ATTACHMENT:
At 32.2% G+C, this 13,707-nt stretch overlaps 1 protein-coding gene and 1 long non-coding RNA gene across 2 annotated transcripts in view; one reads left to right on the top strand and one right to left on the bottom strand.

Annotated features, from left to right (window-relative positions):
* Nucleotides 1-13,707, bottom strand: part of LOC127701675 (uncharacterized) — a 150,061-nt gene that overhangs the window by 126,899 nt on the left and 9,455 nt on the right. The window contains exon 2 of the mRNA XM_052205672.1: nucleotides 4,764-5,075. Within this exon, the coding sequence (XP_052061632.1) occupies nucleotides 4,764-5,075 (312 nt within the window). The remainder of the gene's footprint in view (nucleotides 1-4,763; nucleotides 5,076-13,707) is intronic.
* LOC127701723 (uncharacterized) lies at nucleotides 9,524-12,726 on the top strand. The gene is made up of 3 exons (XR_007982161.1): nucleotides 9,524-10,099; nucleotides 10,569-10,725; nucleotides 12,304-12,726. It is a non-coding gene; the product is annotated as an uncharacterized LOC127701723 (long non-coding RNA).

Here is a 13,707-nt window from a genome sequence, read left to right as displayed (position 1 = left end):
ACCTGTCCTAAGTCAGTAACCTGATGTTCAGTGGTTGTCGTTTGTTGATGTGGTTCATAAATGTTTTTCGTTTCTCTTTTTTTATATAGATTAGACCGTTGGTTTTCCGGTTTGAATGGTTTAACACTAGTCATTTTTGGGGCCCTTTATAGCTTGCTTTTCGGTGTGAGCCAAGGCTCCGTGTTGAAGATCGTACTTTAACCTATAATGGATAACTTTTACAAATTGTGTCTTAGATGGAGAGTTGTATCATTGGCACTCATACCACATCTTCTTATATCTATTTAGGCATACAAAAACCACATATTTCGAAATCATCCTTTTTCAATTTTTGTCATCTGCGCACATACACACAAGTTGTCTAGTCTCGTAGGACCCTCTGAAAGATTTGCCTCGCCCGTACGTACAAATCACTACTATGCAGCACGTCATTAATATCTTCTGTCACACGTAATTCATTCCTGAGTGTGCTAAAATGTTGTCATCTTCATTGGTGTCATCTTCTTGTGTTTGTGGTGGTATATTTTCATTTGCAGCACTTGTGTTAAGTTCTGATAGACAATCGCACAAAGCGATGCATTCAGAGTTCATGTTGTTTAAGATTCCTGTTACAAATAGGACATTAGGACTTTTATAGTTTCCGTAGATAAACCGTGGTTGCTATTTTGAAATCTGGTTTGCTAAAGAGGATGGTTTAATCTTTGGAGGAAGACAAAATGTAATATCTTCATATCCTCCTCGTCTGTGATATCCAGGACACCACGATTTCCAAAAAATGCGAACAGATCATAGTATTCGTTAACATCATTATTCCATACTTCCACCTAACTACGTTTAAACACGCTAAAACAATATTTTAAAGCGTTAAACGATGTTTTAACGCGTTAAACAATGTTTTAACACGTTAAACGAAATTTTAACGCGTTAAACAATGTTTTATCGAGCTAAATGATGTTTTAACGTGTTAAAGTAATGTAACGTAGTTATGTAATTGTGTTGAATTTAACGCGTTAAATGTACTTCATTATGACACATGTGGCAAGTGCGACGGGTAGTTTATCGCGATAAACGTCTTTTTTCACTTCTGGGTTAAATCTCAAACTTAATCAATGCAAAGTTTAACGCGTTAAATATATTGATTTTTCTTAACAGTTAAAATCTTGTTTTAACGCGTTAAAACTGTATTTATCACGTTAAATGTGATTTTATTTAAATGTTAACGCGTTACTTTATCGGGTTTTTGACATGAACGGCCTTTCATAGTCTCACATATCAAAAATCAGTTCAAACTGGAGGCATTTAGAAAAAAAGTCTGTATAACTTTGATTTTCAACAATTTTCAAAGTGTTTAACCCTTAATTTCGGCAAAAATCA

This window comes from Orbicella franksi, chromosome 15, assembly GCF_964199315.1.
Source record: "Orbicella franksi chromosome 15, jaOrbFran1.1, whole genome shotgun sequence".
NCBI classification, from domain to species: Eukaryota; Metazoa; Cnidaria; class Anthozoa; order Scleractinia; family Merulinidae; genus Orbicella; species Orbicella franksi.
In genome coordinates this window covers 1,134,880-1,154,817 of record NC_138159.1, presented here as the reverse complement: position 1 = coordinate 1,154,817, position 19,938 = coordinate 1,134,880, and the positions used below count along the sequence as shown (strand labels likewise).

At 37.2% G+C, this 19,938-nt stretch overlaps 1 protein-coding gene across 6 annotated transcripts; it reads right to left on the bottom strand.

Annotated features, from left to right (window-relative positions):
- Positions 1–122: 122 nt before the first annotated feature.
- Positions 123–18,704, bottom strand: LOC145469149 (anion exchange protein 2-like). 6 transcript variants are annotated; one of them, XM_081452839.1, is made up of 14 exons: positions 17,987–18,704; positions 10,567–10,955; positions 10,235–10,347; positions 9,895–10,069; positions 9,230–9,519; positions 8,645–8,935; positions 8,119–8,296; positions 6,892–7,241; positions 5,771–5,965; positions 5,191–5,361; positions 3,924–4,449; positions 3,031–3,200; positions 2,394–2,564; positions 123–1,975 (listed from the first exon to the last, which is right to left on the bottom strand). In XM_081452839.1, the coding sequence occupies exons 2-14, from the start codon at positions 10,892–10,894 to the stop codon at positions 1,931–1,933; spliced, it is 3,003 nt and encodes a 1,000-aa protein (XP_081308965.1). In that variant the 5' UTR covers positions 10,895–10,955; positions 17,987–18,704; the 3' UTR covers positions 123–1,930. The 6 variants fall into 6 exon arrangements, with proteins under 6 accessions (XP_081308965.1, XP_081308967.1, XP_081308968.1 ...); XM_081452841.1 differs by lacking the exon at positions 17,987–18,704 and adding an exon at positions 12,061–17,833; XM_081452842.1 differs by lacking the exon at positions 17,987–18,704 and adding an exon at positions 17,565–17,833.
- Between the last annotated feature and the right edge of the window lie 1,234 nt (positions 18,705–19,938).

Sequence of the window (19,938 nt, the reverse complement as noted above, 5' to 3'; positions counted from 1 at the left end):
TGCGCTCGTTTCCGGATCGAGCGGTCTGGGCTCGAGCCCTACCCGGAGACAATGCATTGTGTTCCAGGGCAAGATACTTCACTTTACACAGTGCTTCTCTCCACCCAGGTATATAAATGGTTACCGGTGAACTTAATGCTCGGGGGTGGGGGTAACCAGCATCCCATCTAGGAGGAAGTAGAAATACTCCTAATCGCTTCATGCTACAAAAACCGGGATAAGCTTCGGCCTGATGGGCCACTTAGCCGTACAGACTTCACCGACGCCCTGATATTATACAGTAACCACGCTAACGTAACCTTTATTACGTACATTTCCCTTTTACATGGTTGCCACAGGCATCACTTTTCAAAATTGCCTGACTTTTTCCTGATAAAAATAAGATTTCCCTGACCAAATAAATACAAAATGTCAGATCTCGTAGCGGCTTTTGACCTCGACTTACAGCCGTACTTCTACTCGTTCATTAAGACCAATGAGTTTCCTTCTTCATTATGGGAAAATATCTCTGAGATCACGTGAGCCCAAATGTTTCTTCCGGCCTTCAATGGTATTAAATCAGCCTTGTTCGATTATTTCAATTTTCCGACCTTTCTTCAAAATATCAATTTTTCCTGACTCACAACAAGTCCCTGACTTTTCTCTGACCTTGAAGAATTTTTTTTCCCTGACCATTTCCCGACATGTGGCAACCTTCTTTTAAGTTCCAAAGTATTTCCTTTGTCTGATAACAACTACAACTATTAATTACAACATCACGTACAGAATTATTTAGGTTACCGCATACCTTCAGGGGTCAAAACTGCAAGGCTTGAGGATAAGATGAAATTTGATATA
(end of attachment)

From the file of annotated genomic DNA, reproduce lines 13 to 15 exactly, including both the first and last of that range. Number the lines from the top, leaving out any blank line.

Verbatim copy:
- Positions 1–122: 122 nt before the first annotated feature.
- Positions 123–18,704, bottom strand: LOC145469149 (anion exchange protein 2-like). 6 transcript variants are annotated; one of them, XM_081452839.1, is made up of 14 exons: positions 17,987–18,704; positions 10,567–10,955; positions 10,235–10,347; positions 9,895–10,069; positions 9,230–9,519; positions 8,645–8,935; positions 8,119–8,296; positions 6,892–7,241; positions 5,771–5,965; positions 5,191–5,361; positions 3,924–4,449; positions 3,031–3,200; positions 2,394–2,564; positions 123–1,975 (listed from the first exon to the last, which is right to left on the bottom strand). In XM_081452839.1, the coding sequence occupies exons 2-14, from the start codon at positions 10,892–10,894 to the stop codon at positions 1,931–1,933; spliced, it is 3,003 nt and encodes a 1,000-aa protein (XP_081308965.1). In that variant the 5' UTR covers positions 10,895–10,955; positions 17,987–18,704; the 3' UTR covers positions 123–1,930. The 6 variants fall into 6 exon arrangements, with proteins under 6 accessions (XP_081308965.1, XP_081308967.1, XP_081308968.1 ...); XM_081452841.1 differs by lacking the exon at positions 17,987–18,704 and adding an exon at positions 12,061–17,833; XM_081452842.1 differs by lacking the exon at positions 17,987–18,704 and adding an exon at positions 17,565–17,833.
- Between the last annotated feature and the right edge of the window lie 1,234 nt (positions 18,705–19,938).